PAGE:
A 28-year-old graduate of the Bezalel’s Industrial Design school, Yehuda Hermann, believes he may have found a way to solve the humanitarian crisis created by disease-carrying mosquitoes.
Every year, some 750,000 people die from mosquito-borne diseases around the world. In the past, chemical disinfectants have been used to kill these pests en masse, but the chemicals cause harm to the water, animals, and even human beings in the surrounding areas, noted Hermann.
So, he decided to try something else. He developed a biological pesticide, called Biosive, that infects the mosquitoes without affecting the surrounding ecosystem.
Female mosquitoes are attracted to carbon dioxide because it signals the presence of a living entity that contains proteins, which they need before they lay their eggs. Hermann has built a container that emits carbon dioxide to attract the mosquitoes. Inside the container, the he has inserted a material containing the Bacillus bacteria, which is a pesticide for mosquito larvae. As the mosquito flies out of the container, “like a bee in a flower” that picks up pollen, the mosquito becomes a carrier of the pesticide.
After leaving the container, the mosquito will go on to lay eggs, which it does on water. Because the mosquito is infected with the bacteria, the larvae die a few hours after being born.
What’s special about Hermann’s technology, he said, is that the whole area within a radius of 250 meters (around 800 feet) from where the mosquito laid its eggs becomes a deathbed for all future larvae, because the pesticide dissolves into the water in which the mosquito laid her eggs. If other mosquitoes lay eggs in those waters, their larvae will also die in a few hours.
Hermann intends to place the containers inside garbage cans, because that way, when people take out their garbage, they can refill the containers with the biological material, if needed. Garbage cans are also advantageous because they are low to the ground, which is close to where mosquitoes live.
Hermann’s project was one of many exhibited by students of the Industrial Design department of the Bezalel Academy of Arts and Design in Jerusalem. at the culmination of a four-year program devoted to teaching students to develop real, hands-on solutions to contemporary problems, with the intent of changing the way we live our lives.
The projects spanned the gamut of subjects, some of them “deeply rooted in the near, familiar and industrial present… while some set sail for new and futuristic realms,” said Safi Hefetz, the head of the Industrial Design department, in a statement describing the exhibition.
The walls of the Industrial Design section of the university are covered with the students’ technologies and designs. Some of the forty projects included a semi-autonomous motorbike, a loudspeaker system made out of fungi to play music, and the beginnings of a mobile “smell bar,” where users smell different scents to create a feeling of being somewhere else. For instance, the “beach venue” has watermelon, sweat, sand, and salty ocean smells, virtually transporting the user to the seaside.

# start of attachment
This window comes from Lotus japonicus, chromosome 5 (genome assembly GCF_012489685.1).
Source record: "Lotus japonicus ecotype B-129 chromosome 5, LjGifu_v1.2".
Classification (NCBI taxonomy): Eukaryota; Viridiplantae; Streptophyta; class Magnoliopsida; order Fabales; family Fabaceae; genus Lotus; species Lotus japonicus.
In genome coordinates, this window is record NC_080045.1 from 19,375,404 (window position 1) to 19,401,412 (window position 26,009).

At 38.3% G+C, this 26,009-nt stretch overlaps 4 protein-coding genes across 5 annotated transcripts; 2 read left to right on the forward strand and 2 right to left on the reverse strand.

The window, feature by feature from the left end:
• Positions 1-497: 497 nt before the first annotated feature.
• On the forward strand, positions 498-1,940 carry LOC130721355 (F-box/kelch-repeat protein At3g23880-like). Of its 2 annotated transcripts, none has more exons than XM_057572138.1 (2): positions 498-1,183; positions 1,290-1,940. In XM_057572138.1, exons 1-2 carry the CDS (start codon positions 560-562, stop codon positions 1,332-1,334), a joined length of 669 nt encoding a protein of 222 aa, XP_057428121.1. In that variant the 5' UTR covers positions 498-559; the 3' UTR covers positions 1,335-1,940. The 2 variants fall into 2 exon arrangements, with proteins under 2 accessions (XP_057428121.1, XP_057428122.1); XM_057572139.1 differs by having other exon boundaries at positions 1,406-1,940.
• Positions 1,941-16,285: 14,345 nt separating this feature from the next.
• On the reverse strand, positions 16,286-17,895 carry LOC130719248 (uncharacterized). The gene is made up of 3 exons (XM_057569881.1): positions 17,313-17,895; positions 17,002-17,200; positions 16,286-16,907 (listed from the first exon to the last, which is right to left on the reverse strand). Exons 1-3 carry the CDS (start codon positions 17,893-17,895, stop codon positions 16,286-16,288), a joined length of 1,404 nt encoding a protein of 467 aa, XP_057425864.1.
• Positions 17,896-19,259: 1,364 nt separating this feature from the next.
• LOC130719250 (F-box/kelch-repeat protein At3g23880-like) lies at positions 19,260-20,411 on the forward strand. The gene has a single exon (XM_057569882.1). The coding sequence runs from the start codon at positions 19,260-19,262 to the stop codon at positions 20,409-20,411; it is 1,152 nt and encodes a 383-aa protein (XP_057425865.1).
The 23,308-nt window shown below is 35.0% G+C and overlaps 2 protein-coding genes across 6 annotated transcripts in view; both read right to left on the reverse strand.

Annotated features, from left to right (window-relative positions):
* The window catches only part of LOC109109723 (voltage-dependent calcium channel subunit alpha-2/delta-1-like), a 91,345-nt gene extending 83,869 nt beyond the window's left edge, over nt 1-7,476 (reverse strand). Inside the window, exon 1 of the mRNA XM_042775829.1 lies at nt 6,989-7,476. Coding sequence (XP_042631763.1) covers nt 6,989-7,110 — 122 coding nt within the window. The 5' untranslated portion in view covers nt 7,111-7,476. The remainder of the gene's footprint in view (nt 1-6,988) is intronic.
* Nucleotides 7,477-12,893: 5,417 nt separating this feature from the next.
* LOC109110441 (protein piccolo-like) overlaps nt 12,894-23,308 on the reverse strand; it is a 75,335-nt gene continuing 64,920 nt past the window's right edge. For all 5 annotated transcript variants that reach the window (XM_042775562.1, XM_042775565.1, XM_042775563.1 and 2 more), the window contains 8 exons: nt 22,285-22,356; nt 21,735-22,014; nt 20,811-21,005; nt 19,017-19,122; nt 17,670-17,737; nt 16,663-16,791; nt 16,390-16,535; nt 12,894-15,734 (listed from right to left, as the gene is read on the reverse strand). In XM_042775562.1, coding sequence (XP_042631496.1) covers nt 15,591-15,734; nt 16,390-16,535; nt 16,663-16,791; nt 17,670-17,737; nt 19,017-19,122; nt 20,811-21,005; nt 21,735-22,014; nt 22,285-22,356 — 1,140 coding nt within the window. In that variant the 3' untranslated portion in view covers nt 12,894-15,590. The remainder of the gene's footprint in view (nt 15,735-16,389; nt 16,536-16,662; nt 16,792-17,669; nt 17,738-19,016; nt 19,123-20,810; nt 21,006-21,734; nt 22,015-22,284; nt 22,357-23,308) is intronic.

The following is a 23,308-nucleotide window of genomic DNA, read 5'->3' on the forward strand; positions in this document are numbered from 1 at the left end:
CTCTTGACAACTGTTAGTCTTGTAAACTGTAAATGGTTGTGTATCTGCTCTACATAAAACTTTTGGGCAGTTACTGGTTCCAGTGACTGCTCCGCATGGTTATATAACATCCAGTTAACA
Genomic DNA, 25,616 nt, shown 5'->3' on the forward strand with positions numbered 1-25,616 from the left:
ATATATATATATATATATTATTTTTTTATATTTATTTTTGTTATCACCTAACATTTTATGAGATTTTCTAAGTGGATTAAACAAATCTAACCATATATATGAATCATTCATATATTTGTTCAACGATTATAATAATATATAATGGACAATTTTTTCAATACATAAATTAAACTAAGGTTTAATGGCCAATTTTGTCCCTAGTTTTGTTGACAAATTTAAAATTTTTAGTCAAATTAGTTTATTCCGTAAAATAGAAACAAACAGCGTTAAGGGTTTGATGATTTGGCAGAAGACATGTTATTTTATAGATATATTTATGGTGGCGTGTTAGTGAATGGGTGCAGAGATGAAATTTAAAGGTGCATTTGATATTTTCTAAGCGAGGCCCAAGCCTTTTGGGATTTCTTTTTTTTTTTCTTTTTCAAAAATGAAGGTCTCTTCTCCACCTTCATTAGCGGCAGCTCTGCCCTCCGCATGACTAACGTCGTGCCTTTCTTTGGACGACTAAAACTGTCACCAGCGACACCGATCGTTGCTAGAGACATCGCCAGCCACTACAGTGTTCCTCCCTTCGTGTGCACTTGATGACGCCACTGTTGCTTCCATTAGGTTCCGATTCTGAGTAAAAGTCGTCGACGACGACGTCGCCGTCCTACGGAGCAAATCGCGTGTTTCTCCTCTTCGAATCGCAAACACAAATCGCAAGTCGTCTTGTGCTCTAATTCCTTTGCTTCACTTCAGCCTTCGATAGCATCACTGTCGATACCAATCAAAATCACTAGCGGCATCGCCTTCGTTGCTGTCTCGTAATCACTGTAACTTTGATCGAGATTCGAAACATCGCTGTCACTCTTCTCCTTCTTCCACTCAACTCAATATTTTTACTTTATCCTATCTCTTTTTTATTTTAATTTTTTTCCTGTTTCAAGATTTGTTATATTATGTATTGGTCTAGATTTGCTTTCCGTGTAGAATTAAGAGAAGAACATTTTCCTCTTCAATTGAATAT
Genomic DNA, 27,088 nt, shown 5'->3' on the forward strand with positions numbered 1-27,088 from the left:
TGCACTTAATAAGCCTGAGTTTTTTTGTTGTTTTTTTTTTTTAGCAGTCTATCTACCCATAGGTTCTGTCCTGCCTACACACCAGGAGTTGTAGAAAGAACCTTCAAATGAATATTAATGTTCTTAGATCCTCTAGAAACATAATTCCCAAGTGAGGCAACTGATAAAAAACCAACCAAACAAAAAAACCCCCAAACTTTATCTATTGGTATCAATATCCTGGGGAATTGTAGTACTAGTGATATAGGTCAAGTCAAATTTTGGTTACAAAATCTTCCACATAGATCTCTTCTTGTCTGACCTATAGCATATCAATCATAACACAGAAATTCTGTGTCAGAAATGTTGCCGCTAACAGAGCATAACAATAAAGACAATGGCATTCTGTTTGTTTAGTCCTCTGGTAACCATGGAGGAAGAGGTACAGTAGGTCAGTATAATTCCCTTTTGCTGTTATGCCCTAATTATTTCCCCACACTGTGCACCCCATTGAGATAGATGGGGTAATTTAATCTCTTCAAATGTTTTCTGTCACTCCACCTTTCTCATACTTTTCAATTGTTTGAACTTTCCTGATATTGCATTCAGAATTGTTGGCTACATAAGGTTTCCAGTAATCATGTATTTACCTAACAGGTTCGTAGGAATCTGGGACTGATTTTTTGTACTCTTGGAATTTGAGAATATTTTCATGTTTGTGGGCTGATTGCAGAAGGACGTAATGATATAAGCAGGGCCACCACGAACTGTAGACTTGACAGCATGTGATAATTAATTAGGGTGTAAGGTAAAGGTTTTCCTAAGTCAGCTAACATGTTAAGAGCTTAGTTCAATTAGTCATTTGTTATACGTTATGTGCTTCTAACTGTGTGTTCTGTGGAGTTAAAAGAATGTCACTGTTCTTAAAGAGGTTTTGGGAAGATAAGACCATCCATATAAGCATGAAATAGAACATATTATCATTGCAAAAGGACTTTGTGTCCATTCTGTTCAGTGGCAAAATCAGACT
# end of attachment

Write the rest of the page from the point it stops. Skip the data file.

The exhibition will run until August 3 at Bezalel’s Mount Scopus campus and is open to public.
Twenty-six year old Netta Shanwald showed off her project at the exhibition: the BCarrier, a blood transportation kit meant to assist special forces operating in military zones.
The number one cause of death in the Israeli army is loss of blood in the time between when a soldier is injured and when the soldier gets to the hospital for treatment, explained Shanwald. Carrying blood around in the army can be problematic because it needs to be stored at about four degrees Celsius (39 degrees Fahrenheit), but when utilized, the blood needs to be warmed to body temperature.
Usually, the blood is stored in coolers, while a separate device is generally used to warm up the blood. Carrying around all of those containers can, however, be cumbersome.
Additionally, blood is sometimes wasted, because once it is released to an army unit it is often not taken back by the blood bank, which assumes that at some point the blood will have exceeded the proper temperature and become unusable.
So Shanwald has created a kit that she says could both keep the blood cool and heat it up to the appropriate temperature when needed.
The BCarrier has two compartments: one to cool the blood, and one to heat it, all in the same container. The blood, stored in a tube, stays cold because of cooling strips Shanwald has created that work in a similar way to NanoCool. NanoCool, used by FedEx, is an evaporative cooling technology in the form of a white plastic box that evaporates water over time to keep packages cold.
Shanwald’s strips use that same type of technology to keep the blood cold in the BCarrier. The user takes the strip and breaks it like a glow stick, which generates cold air. Once the strips are put into the compartment, the cold lasts for 24 hours, after which the user can put in more strips and keep the blood cold for more time, if needed.
When soldiers wants to heat up the blood, they pull open the top part of the device, and a new compartment is exposed with buttons that heat up the blood. When the button is pressed, the tube with the blood is heated up with electricity, generated by a battery. Because that compartment is completely hidden until the soldier opens it up, there is no concern that the heating device will be activated in a soldier’s bag before the time the blood is needed, explained Shanwald.
The device also has a screen that displays the temperature at which the blood has been stored, so that blood doesn’t get unnecessarily thrown away.
The IDF knows about Shanwald’s device because she worked with officers to create it, she said. But she does not know when or if the IDF will use her technology, due to the expense and other factors.
Still, she hopes that the technology will be able to save lives in the future.